Why workplace conflict resolution? To help people like Rene...

1 hour every weekday. 5 hours a week. Roughly 250 hours each year.

That's how much time Rene loses with her kids every year.

Rene leaves home at 6:00 a.m., when it's still dark and her two children are sleeping. She gets to work hours before others on her team so that she can work in peace.

Come 9:00 am, when the office starts to bustle, stress also creeps in. Rene is one of a handful of women at her the engineering firm. Comments about about her body, the constant interruptions during her presentations, being told to "chill out" when she objects to sexist jokes, watching men with less experience skip over her and get the choice offices. Rene puts up with this sexist environment because she uses every spare moment to learn and grow professionally. Despite her positive disposition, it wears on her.

This brings us to the 250 hours a year.

When Rene gets home from work around 6pm, she's in a tough headspace. Angry, frustrated, and emotionally drained, she's an exhausted shell of herself. She needs to spend an hour alone in her room, to recover and be her best self. Time to take off the armor and get rid of the negative energy. At 7pm, she emerges from her room with the smile. She has just over an hour to spend with her 3 year old before bedtime and her teenager (now free of babysitting responsibilities) is catching up on homework.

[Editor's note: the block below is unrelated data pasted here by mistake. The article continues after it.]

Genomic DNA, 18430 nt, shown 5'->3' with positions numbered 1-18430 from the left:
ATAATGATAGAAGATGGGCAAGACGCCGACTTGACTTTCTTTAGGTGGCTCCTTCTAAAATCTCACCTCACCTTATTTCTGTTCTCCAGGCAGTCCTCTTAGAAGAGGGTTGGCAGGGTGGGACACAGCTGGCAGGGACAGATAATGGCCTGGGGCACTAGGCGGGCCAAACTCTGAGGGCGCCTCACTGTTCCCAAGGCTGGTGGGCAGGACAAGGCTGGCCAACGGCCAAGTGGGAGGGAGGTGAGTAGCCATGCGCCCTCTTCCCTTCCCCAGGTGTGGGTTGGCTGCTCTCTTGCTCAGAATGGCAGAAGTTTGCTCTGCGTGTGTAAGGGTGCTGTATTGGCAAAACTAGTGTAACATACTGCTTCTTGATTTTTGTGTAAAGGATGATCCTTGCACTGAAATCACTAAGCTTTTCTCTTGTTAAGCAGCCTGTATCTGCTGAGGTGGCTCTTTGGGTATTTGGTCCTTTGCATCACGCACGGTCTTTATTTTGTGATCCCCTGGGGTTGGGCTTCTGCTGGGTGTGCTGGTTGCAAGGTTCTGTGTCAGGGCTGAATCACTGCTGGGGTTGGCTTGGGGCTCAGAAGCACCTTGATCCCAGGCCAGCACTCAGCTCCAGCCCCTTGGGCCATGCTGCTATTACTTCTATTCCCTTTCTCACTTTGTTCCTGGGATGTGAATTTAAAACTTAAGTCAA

Rene's story isn't an anomaly. Many people wade through caustic work environments and spend their free time recovering and missing out what's most important to them. But what would it look like if they didn't have to decide between recovering from work and family time? What would it look like if Rene worked in a respectful environment and came home with smile on her face? She'd get that 250 hours back.

I started Fisher Law Practice to help people like Rene. We provide the space and support to help folks process their workplace experience and figure out a way to move forward. We're hired by a range individuals, organizations, and businesses with one thing in common: a desire for a respectful, communicative workplace that allows employees to excel.